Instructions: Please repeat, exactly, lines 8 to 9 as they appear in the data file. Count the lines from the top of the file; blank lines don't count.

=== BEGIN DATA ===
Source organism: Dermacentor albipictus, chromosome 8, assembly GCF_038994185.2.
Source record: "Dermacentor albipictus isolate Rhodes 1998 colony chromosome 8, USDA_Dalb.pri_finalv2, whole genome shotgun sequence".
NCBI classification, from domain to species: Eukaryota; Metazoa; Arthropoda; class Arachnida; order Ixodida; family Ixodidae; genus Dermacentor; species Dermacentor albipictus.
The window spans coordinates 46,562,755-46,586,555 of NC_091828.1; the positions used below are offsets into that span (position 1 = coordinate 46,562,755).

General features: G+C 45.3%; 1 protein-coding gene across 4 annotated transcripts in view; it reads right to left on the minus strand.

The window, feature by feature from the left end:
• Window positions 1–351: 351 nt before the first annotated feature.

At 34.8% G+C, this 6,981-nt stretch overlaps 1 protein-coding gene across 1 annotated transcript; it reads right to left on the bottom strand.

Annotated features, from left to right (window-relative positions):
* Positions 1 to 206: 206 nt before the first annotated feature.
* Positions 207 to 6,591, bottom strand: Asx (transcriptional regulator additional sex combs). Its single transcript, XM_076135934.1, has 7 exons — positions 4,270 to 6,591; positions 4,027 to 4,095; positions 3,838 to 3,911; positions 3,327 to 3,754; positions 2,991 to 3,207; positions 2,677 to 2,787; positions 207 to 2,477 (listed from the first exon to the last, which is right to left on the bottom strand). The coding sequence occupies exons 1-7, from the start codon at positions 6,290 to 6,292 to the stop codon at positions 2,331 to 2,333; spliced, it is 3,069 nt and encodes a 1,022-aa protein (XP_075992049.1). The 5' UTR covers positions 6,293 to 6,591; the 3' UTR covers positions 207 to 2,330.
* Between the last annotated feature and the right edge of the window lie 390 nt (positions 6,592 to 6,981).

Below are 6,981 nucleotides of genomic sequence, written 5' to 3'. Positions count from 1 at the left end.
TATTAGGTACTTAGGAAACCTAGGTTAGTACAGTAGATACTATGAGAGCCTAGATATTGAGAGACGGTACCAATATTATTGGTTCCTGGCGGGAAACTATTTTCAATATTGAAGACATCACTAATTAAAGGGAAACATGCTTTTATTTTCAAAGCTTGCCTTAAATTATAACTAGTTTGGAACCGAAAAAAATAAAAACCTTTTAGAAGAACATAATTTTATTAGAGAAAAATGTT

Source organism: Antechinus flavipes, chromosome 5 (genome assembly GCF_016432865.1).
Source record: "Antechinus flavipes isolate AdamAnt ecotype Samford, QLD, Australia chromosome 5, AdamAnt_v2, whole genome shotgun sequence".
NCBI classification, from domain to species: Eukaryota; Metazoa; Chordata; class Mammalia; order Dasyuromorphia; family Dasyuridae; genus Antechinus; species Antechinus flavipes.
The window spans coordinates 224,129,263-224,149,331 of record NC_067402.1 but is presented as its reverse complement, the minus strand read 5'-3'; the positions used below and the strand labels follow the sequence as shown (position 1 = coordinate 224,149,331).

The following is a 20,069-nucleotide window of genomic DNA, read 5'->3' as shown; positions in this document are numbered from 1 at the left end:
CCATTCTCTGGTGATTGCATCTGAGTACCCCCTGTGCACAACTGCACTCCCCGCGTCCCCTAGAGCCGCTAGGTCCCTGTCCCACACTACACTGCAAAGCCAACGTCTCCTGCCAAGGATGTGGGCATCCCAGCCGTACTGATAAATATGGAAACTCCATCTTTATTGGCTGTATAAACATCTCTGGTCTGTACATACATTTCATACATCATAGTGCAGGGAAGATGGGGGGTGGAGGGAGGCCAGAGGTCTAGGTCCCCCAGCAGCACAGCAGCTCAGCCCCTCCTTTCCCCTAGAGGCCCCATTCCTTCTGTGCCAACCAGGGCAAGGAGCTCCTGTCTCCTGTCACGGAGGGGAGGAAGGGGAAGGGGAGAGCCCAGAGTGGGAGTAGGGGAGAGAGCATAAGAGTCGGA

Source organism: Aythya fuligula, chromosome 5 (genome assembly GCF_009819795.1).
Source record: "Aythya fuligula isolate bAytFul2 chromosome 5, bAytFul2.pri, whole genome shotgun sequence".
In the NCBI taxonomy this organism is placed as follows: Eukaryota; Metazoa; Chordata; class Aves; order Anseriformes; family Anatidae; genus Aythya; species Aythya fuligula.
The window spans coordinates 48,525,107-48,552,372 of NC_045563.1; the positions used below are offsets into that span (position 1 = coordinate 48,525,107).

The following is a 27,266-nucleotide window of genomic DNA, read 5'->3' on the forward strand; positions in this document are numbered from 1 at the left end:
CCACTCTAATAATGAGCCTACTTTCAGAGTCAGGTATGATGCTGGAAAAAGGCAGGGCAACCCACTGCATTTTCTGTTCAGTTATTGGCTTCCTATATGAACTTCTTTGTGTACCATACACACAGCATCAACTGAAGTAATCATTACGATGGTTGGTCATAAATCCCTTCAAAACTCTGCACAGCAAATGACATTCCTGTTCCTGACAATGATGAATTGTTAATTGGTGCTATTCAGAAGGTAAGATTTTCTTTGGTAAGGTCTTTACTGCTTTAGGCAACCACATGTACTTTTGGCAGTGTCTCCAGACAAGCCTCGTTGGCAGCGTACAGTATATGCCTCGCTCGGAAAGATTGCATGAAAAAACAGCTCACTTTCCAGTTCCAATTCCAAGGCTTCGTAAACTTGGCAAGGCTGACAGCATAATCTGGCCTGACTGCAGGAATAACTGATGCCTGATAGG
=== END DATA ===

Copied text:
At 34.8% G+C, this 6,981-nt stretch overlaps 1 protein-coding gene across 1 annotated transcript; it reads right to left on the bottom strand.

Annotated features, from left to right (window-relative positions):